Dynamic Search Ads (or DSAs) is a powerful tool that helps you scale and boost your PPC account, when things become sluggish. They ‘re mainly and best used when promoting products via paid search, and more specific on Google Shopping.

The benefits of Dynamic Search Ads

According to Google, DSAs help performance marketers to:

  • Save time: not having to create, test, optimize ad copies and match them with keywords and products anymore.
  • Control their campaigns: marketers can use DSAs on specific parts of the website only (e.g. product listing pages)
  • Bring more traffic: there’s no keyword targetting, but the ads are triggered according to the content (extra beneficial on content-rich websites)
  • Show relevant ads

The problems of Dynamic Search Ads

The most common problem with DSAs that most marketers have is the relevancy of the ads according to their content. Many people across the world report repeatedly that their DSAs keep showing irrelevant ad copies to their content.

The problems occurs when Google can’t parse accurately the information from the source code of the website. Usually, because the website is not following Google’s quality guidelines – aka isn’t optimized properly for search engines.

Using Schema.org to boost DSA performance

There’s a simple solution to that problem that seems to work pretty smoothly, at least in English that I tested it. The utilization of some Schema.org microdata on the website (especially on Product pages) works effortless. There are two mark-ups needed to make this work.

First one, is the usage of BreadcrumbList schema. This will facilitate Google to understand and split the website into categories and levels, and hence the marketer has more control on Dynamic Ad Targets. Example:

<ol itemscope itemtype="http://schema.org/BreadcrumbList">
  <li itemprop="itemListElement" itemscope
      itemtype="http://schema.org/ListItem">
    <a itemprop="item" href="https://example.com/dresses">
    <span itemprop="name">Dresses</span></a>
    <meta itemprop="position" content="1" />
  </li>
  <li itemprop="itemListElement" itemscope
      itemtype="http://schema.org/ListItem">
    <a itemprop="item" href="https://example.com/dresses/real">
    <span itemprop="name">Real Dresses</span></a>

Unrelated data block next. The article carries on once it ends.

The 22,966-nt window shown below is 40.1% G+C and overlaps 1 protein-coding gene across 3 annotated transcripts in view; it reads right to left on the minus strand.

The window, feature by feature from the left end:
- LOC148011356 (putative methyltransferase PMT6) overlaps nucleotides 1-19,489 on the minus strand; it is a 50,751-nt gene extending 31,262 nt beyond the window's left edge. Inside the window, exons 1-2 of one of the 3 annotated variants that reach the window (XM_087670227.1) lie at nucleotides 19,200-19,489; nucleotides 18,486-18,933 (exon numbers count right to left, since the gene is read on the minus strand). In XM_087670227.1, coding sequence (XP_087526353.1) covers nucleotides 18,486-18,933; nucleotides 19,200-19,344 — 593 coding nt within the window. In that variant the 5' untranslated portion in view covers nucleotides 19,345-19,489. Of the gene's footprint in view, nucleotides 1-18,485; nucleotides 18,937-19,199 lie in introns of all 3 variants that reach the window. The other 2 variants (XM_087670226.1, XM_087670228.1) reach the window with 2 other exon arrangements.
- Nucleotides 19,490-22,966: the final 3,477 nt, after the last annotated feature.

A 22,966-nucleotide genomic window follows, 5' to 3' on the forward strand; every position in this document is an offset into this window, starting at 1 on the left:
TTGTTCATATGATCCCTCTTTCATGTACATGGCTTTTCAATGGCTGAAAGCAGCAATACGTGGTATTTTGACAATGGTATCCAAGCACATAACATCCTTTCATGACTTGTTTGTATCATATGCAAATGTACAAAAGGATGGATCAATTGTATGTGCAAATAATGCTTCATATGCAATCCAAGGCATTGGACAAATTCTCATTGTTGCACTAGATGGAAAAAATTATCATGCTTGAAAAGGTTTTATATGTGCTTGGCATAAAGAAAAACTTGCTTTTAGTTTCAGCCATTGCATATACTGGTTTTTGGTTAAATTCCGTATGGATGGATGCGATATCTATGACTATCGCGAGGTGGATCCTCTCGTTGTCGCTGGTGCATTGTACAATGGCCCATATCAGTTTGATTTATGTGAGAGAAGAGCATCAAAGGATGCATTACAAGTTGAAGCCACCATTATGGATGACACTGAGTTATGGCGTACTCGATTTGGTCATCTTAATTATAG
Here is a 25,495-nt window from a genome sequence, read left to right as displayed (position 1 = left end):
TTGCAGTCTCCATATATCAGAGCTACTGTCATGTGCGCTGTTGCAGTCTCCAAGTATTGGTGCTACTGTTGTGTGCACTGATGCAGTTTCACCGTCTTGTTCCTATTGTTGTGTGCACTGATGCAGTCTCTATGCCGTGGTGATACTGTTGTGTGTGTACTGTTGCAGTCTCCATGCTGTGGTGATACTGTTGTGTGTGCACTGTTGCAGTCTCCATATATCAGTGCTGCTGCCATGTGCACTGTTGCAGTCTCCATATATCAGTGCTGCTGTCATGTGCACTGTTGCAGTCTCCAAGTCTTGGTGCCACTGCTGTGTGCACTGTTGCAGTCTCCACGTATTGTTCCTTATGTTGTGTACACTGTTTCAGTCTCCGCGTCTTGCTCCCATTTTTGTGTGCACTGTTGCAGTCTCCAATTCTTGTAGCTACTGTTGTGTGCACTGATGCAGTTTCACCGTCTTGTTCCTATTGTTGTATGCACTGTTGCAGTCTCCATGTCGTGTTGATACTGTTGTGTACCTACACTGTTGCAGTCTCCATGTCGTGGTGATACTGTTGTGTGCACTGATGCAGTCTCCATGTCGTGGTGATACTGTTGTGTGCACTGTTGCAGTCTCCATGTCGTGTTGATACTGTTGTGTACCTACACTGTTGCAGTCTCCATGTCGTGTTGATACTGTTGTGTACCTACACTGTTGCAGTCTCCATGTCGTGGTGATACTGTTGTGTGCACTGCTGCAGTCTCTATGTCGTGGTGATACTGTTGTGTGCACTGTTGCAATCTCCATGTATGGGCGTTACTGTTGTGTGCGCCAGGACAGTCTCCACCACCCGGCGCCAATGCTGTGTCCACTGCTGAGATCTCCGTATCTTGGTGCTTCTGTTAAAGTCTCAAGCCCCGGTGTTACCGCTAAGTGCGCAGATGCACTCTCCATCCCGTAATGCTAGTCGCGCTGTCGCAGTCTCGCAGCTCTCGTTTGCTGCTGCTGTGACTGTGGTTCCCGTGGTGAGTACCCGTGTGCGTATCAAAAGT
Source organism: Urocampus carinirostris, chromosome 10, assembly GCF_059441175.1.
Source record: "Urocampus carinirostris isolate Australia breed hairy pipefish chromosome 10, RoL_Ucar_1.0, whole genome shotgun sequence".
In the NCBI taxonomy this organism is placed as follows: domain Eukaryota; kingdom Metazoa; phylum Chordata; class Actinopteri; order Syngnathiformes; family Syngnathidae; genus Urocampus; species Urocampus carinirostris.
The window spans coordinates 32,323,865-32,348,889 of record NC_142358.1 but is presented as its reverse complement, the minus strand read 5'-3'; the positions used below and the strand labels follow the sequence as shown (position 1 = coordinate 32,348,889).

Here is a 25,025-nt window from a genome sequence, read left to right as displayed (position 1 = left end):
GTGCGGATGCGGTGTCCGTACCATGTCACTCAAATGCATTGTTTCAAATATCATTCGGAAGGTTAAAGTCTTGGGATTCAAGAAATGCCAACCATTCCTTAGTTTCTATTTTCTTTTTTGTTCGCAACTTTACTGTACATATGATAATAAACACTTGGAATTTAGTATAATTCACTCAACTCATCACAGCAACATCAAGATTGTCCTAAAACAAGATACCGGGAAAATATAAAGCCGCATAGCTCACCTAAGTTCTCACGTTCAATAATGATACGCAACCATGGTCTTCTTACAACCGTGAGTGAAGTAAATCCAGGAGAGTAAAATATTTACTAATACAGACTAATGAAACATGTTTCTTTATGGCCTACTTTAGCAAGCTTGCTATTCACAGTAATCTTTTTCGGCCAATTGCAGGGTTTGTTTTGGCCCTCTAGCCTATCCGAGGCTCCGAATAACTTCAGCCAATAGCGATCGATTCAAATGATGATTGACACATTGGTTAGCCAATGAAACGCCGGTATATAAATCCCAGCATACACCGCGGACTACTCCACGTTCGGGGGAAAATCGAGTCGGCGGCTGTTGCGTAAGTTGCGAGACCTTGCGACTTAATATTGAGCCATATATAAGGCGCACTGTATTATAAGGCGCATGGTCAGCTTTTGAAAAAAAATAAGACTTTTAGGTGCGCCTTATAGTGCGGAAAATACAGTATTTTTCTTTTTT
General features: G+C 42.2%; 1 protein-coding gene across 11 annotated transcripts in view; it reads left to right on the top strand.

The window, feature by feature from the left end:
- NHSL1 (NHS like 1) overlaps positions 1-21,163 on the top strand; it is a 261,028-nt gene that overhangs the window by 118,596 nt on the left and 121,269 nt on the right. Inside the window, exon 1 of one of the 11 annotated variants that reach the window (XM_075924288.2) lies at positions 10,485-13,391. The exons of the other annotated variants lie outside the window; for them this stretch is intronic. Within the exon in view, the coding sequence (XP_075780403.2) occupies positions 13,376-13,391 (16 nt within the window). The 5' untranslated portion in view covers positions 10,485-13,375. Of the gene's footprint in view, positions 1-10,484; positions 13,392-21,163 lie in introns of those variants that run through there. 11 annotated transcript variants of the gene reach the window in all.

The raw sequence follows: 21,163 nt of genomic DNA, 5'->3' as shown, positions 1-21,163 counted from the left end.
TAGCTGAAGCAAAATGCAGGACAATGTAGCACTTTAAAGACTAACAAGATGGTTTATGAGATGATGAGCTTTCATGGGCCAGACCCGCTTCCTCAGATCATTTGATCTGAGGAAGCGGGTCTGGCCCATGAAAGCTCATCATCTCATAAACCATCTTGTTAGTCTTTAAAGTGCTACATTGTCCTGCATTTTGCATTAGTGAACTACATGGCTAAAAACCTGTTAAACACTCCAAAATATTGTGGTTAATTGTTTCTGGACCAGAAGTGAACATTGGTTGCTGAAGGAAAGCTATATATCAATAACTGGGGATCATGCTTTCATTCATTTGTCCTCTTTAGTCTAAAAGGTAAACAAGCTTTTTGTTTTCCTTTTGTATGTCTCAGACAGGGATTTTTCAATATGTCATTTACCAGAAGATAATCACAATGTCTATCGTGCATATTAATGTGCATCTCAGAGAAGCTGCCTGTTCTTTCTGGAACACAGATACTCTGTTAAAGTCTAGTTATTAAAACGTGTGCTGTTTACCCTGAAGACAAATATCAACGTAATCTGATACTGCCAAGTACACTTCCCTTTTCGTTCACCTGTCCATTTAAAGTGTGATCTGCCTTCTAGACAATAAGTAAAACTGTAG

<meta itemprop="position" content="2" />
  </li>
</ol>

Second and equally important mark-up that is needed, is the Product Schema. Very useful when people look for products including their brand or pricing-related words. Example:

<div itemscope itemtype="http://schema.org/Product">
  <span itemprop="name">Kenmore White 17" Microwave</span>
  <img src="kenmore-microwave-17in.jpg" alt='Kenmore 17" Microwave' />
  <div itemprop="aggregateRating"
    itemscope itemtype="http://schema.org/AggregateRating">
   Rated <span itemprop="ratingValue">3.5</span>/5
   based on <span itemprop="reviewCount">11</span> customer reviews
  </div>
  <div itemprop="offers" itemscope itemtype="http://schema.org/Offer">
    <!--price is 1000, a number, with locale-specific thousands separator
    and decimal mark, and the $ character is marked up with the
    machine-readable code "USD" -->
    <span itemprop="priceCurrency" content="USD">

lt;/span><span
itemprop="price" content="1000.00">1,000.00</span>
<link itemprop="availability" href="http://schema.org/InStock" />In stock
</div>
Product description:
<span itemprop="description">0.7 cubic feet countertop microwave.
Has six preset cooking categories and convenience features like
Add-A-Minute and Child Lock.</span>
Customer reviews:
<div itemprop="review" itemscope itemtype="http://schema.org/Review">
<span itemprop="name">Not a happy camper</span> -
by <span itemprop="author">Ellie</span>,
<meta itemprop="datePublished" content="2011-04-01">April 1, 2011
<div itemprop="reviewRating" itemscope itemtype="http://schema.org/Rating">
<meta itemprop="worstRating" content = "1">
<span itemprop="ratingValue">1</span>/
<span itemprop="bestRating">5</span>stars
</div>
<span itemprop="description">The lamp burned out and now I have to replace
it. </span>
</div>
<div itemprop="review" itemscope itemtype="http://schema.org/Review">
<span itemprop="name">Value purchase</span> -
by <span itemprop="author">Lucas</span>,
<meta itemprop="datePublished" content="2011-03-25">March 25, 2011
<div itemprop="reviewRating" itemscope itemtype="http://schema.org/Rating">
<meta itemprop="worstRating" content = "1"/>
<span itemprop="ratingValue">4</span>/
<span itemprop="bestRating">5</span>stars
</div>
<span itemprop="description">Great microwave for the price. It is small and
fits in my apartment.</span>
</div>
...
</div>
With these simple two additions on your source code, you can make sure that your Dynamic Search Ads are optimized according to your website’s content. Plus, you can get the additional CTR benefits on organic results too